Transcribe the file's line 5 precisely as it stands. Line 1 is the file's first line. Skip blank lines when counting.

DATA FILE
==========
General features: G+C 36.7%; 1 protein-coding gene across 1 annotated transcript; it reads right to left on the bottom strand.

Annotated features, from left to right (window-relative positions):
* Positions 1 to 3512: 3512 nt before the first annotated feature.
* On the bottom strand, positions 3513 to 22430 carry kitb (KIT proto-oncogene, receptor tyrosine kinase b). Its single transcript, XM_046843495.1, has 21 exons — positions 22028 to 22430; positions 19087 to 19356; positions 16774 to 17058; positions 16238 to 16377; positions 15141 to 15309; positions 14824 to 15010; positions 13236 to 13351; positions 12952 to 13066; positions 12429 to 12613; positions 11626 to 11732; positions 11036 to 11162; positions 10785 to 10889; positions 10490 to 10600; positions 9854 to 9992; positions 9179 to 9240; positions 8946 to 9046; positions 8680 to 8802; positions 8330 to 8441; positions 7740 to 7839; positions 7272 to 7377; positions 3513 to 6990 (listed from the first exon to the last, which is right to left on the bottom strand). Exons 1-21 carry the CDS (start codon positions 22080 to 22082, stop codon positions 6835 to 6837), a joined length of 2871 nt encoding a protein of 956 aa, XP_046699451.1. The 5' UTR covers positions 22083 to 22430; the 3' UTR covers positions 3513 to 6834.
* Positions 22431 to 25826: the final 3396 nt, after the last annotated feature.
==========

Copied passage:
* Positions 22431 to 25826: the final 3396 nt, after the last annotated feature.